Steve Jobs Stories


I had left a company called Taligent with a few other folks in the mid-90s and we had been cooped up in a small office in a strip mall in Los Altos working on the idea we thought was pretty cool.

The product was a browser with built-in multimedia/animation support so you could build the sort of full-screen animated experiences you had on CD-ROMs (except with markup) and transmit it across the web. This was in the days when HTML barely had support for gifs and way before Flash, so we thought it could open up a lot of new possibilities.

Once we had a decent running demo I started showing it around. At some point I had the notion that I’d like to get feedback from Jobs. I had been a big fan — one of my first applications in college was on an Apple IIe and my first consulting job ever was working on the C++ compiler at Apple in the 80’s.

He was at NeXT by this time. So I wrote him there and mentioned what we’d been working on and asked for advice. To my surprise I got a note back from his secretary saying Steve wanted to meet.

I showed up at the NeXT offices a week later and was shown to a meeting room down the hall from his office. I set up my demo and waited. And waited. He walked in 1/2 hour late, put his feet up on the table and asked me what I had. I introduced myself and mentioned that a couple of the engineers were ex-Apple people. Then I ran through the demo, stopped, and asked him what he thought.

For the next half an hour he went on to rant pretty much non-stop… about the arrogance of Apple (!!!), the quality of their products, and anything unsavory you could think of. There were a lot of ‘you Apple people’ in there. I tried to break in and mention that we weren’t really related to Apple (except the demo was running on a Mac Powerbook) but there was no stopping him.

"Boy, what a dick," I remember thinking. It went on and on.

At some point a secretary stuck her head in and said he had a call. So I figured that was that. Instead he asked if I could stick around. I remember hesitating for a second, thinking if I really wanted to hear more of that abuse. But for some reason I said yes. He walked out and I sat there. And sat. And sat. For a good 30-45 minutes, I sat there and got more and more steamed about this predicament. Do I pack up and walk out or do I wait and hear more about how Apple sucks?

Then he comes back in. I was sitting down. He gets in front of the whiteboard and starts drawing notes. For the next I-don’t-know-how-long he mapped out precisely how the product could be rolled out, the strategy for taking it to market, how it should be positioned, what other parts would be needed to fill in the gaps, all the way down to the features that should be taken out or added. It was the most amazing, useful, spot-on, and entertaining display of product management erudition I’d ever seen. He completely understood the product, the space, and what it could be used for.

I remember asking him if he wanted a job 🙂

We both laughed at that. I remember him saying some nice things about the idea and the product itself. There was no trace of the nasty anti-Apple bile left. I thanked him profusely and he asked me to stay in touch. I walked out with my head still buzzing in the clouds.

As it happened it turned out my ex-Apple cohorts weren’t too happy with my having gone over to see him either. There were choice words about Jobs, so the feelings seemed to be mutual.

A few months later word came that Apple was acquiring NeXT and the rest is history.

My cohorts went on to out-vote me and eventually the company got sold to Microsoft. The product was never released publicly and they all went to work up at Redmond.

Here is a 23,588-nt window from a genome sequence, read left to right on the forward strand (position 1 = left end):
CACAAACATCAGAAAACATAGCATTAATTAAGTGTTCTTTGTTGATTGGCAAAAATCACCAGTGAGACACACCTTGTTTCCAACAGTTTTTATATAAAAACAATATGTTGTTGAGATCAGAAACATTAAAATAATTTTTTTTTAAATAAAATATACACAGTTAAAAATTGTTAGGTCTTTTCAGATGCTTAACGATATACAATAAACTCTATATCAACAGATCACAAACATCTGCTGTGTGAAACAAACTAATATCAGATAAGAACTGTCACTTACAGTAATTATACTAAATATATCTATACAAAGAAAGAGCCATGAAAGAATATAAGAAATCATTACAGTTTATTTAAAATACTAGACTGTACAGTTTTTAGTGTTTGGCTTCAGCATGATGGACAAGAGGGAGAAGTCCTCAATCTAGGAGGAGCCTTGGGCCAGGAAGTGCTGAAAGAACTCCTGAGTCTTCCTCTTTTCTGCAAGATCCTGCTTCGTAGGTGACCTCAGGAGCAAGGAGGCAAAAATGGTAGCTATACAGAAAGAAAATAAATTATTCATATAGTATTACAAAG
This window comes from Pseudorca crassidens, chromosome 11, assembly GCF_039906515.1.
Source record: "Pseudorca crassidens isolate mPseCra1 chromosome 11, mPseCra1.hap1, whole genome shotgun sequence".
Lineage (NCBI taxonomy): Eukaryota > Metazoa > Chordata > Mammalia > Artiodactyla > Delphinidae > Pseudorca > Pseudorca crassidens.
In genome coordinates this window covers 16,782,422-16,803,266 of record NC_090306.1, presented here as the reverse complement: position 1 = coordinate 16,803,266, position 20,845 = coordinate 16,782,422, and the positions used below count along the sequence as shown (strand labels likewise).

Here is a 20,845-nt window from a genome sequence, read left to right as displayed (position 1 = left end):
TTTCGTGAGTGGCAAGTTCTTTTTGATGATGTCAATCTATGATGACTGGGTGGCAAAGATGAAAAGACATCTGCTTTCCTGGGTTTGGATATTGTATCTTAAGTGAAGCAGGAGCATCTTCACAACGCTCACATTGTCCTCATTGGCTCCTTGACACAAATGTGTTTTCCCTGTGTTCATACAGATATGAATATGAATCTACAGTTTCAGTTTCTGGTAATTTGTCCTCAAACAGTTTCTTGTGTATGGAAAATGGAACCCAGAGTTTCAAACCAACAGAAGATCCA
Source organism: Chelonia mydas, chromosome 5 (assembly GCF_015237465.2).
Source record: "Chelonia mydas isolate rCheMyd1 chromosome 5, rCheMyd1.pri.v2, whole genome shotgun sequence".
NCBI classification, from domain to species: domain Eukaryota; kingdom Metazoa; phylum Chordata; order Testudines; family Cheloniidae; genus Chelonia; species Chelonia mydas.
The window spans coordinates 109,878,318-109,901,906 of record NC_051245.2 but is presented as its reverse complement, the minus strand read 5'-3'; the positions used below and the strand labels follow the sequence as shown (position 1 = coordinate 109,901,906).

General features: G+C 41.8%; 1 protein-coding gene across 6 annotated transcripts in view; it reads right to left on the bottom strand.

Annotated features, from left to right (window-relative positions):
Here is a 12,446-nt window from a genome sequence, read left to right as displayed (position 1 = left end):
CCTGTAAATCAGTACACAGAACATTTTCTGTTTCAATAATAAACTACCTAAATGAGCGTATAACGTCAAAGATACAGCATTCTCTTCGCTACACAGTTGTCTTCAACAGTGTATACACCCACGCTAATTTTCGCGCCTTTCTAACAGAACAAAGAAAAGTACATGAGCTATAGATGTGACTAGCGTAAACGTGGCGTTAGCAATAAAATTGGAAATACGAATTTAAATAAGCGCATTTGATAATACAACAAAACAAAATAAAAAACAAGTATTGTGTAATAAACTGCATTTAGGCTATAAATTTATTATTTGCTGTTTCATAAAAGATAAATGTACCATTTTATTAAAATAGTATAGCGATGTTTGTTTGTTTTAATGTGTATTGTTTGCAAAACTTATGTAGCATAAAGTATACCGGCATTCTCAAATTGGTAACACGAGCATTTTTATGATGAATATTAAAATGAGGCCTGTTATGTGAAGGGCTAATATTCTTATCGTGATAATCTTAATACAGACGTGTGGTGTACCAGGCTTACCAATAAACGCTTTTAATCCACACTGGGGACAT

I still remember that meeting with Jobs to this day.

A few years ago I was working on another software product that I thought could benefit from his advice. By then he had been back at Apple and the iPhone was a huge hit. I kept holding off until the product was a bit more solid before sending him a note. Then I read that he was sick and a little while later he passed away.

I really wished I could have shown him the new product. I imagine he would have made me wait around for a long while then taken me on a rant on how great Apple products are 🙂

And then he would have no doubt gotten up and shown, once again, exactly how he would have done it.

I worked at NeXT the summer of 94. I was in the break room with 2 colleagues when Jobs walked in and started making a bagel. We were sitting at a table eating ours when he out of the blue asked us "Who is the most powerful person in the world?" I said Mandela since I had just been there as an international observer for the elections. In his confident fashion he stated "NO!…you are all wrong…the most powerful person in the world is the story teller." At this point I was thinking to myself "Steve, I love you but there is a fine line between genius and loco..and I think I am witnessing this right now". Steve continued, "The storyteller sets the vision, values and agenda of an entire generation that is to come and Disney has a monopoly on the storyteller business. You know what? I am tired of that bullshit, I am going to be the next storyteller" and he walked out with his bagel.

I dated for years a young woman whose father was Steve Jobs’ neighbor in Palo Alto. I thus found myself in the neighborhood often, at dinners, or parties, etc. We would see the Jobs come and go – they have a “normal” house, no gates, no guards, no high fences, not even a big lot. Often, leaving a party at my girlfriend’s house late at night I would drive past their house and you would actually see Steve sometimes, working on a Mac.

One afternoon I attended a party, driving an old Sunbeam Alpine sports car I had the misfortune to own at the time (…). After the party, I started the Alpine, pulled away from the curb, and – as classic British sports cars will oft do – the electrical system blinked out and I coasted gracefully to a stop, directly in front of the Jobs’ driveway.